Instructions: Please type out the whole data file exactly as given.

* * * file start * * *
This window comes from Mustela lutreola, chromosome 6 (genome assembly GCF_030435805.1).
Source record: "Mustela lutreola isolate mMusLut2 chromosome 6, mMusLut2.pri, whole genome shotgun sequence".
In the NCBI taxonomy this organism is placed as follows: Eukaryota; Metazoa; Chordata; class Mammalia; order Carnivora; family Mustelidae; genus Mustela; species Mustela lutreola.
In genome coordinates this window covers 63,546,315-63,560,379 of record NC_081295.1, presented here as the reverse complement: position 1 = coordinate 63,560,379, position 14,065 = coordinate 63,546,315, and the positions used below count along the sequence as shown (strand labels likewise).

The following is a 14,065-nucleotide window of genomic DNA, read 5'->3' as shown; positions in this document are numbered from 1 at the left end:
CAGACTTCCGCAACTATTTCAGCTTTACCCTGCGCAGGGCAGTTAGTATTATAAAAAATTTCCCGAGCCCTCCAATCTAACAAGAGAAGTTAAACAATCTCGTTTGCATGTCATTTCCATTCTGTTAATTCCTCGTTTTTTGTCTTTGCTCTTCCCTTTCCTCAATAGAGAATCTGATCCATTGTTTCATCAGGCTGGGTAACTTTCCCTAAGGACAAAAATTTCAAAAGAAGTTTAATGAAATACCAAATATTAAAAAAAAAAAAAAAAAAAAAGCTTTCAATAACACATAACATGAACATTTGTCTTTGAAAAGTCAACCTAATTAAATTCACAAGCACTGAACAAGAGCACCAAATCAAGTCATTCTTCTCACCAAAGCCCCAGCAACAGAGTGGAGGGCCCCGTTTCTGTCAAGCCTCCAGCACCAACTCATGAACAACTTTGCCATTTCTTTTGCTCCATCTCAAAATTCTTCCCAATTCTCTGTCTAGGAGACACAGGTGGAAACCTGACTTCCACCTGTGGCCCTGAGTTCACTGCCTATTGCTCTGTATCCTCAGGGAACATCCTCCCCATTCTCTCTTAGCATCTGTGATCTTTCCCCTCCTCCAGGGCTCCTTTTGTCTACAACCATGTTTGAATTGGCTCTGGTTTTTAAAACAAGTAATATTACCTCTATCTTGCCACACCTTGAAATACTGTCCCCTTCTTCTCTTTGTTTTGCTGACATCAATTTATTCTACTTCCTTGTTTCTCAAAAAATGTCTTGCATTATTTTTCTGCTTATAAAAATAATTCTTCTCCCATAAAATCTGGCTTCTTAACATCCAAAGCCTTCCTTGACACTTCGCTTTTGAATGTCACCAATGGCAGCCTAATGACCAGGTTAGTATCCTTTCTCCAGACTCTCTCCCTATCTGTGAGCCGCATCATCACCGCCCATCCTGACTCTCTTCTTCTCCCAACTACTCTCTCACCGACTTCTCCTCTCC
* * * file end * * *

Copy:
This window comes from Mustela lutreola, chromosome 6 (genome assembly GCF_030435805.1).
Source record: "Mustela lutreola isolate mMusLut2 chromosome 6, mMusLut2.pri, whole genome shotgun sequence".
In the NCBI taxonomy this organism is placed as follows: Eukaryota; Metazoa; Chordata; class Mammalia; order Carnivora; family Mustelidae; genus Mustela; species Mustela lutreola.
In genome coordinates this window covers 63,546,315-63,560,379 of record NC_081295.1, presented here as the reverse complement: position 1 = coordinate 63,560,379, position 14,065 = coordinate 63,546,315, and the positions used below count along the sequence as shown (strand labels likewise).

The following is a 14,065-nucleotide window of genomic DNA, read 5'->3' as shown; positions in this document are numbered from 1 at the left end:
CAGACTTCCGCAACTATTTCAGCTTTACCCTGCGCAGGGCAGTTAGTATTATAAAAAATTTCCCGAGCCCTCCAATCTAACAAGAGAAGTTAAACAATCTCGTTTGCATGTCATTTCCATTCTGTTAATTCCTCGTTTTTTGTCTTTGCTCTTCCCTTTCCTCAATAGAGAATCTGATCCATTGTTTCATCAGGCTGGGTAACTTTCCCTAAGGACAAAAATTTCAAAAGAAGTTTAATGAAATACCAAATATTAAAAAAAAAAAAAAAAAAAAAGCTTTCAATAACACATAACATGAACATTTGTCTTTGAAAAGTCAACCTAATTAAATTCACAAGCACTGAACAAGAGCACCAAATCAAGTCATTCTTCTCACCAAAGCCCCAGCAACAGAGTGGAGGGCCCCGTTTCTGTCAAGCCTCCAGCACCAACTCATGAACAACTTTGCCATTTCTTTTGCTCCATCTCAAAATTCTTCCCAATTCTCTGTCTAGGAGACACAGGTGGAAACCTGACTTCCACCTGTGGCCCTGAGTTCACTGCCTATTGCTCTGTATCCTCAGGGAACATCCTCCCCATTCTCTCTTAGCATCTGTGATCTTTCCCCTCCTCCAGGGCTCCTTTTGTCTACAACCATGTTTGAATTGGCTCTGGTTTTTAAAACAAGTAATATTACCTCTATCTTGCCACACCTTGAAATACTGTCCCCTTCTTCTCTTTGTTTTGCTGACATCAATTTATTCTACTTCCTTGTTTCTCAAAAAATGTCTTGCATTATTTTTCTGCTTATAAAAATAATTCTTCTCCCATAAAATCTGGCTTCTTAACATCCAAAGCCTTCCTTGACACTTCGCTTTTGAATGTCACCAATGGCAGCCTAATGACCAGGTTAGTATCCTTTCTCCAGACTCTCTCCCTATCTGTGAGCCGCATCATCACCGCCCATCCTGACTCTCTTCTTCTCCCAACTACTCTCTCACCGACTTCTCCTCTCC